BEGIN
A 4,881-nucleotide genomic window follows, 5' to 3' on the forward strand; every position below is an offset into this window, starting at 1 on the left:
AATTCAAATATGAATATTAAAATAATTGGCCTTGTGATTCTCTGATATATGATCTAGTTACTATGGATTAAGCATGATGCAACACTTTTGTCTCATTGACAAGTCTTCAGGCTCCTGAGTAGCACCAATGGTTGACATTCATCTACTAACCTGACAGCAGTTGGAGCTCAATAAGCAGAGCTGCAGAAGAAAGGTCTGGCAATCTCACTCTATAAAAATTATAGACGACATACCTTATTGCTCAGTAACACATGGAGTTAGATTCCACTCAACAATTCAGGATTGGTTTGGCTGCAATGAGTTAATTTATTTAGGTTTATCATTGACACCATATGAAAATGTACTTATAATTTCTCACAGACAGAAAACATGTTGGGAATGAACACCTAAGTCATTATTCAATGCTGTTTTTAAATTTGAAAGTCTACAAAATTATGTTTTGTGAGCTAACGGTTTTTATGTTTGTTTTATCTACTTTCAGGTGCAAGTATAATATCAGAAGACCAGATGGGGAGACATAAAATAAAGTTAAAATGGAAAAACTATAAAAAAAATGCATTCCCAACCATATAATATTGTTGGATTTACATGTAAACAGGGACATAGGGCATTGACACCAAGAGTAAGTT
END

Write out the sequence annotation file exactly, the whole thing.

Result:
A 4,881-nucleotide genomic window follows, 5' to 3' on the forward strand; every position below is an offset into this window, starting at 1 on the left:
AATTCAAATATGAATATTAAAATAATTGGCCTTGTGATTCTCTGATATATGATCTAGTTACTATGGATTAAGCATGATGCAACACTTTTGTCTCATTGACAAGTCTTCAGGCTCCTGAGTAGCACCAATGGTTGACATTCATCTACTAACCTGACAGCAGTTGGAGCTCAATAAGCAGAGCTGCAGAAGAAAGGTCTGGCAATCTCACTCTATAAAAATTATAGACGACATACCTTATTGCTCAGTAACACATGGAGTTAGATTCCACTCAACAATTCAGGATTGGTTTGGCTGCAATGAGTTAATTTATTTAGGTTTATCATTGACACCATATGAAAATGTACTTATAATTTCTCACAGACAGAAAACATGTTGGGAATGAACACCTAAGTCATTATTCAATGCTGTTTTTAAATTTGAAAGTCTACAAAATTATGTTTTGTGAGCTAACGGTTTTTATGTTTGTTTTATCTACTTTCAGGTGCAAGTATAATATCAGAAGACCAGATGGGGAGACATAAAATAAAGTTAAAATGGAAAAACTATAAAAAAAATGCATTCCCAACCATATAATATTGTTGGATTTACATGTAAACAGGGACATAGGGCATTGACACCAAGAGTAAGTT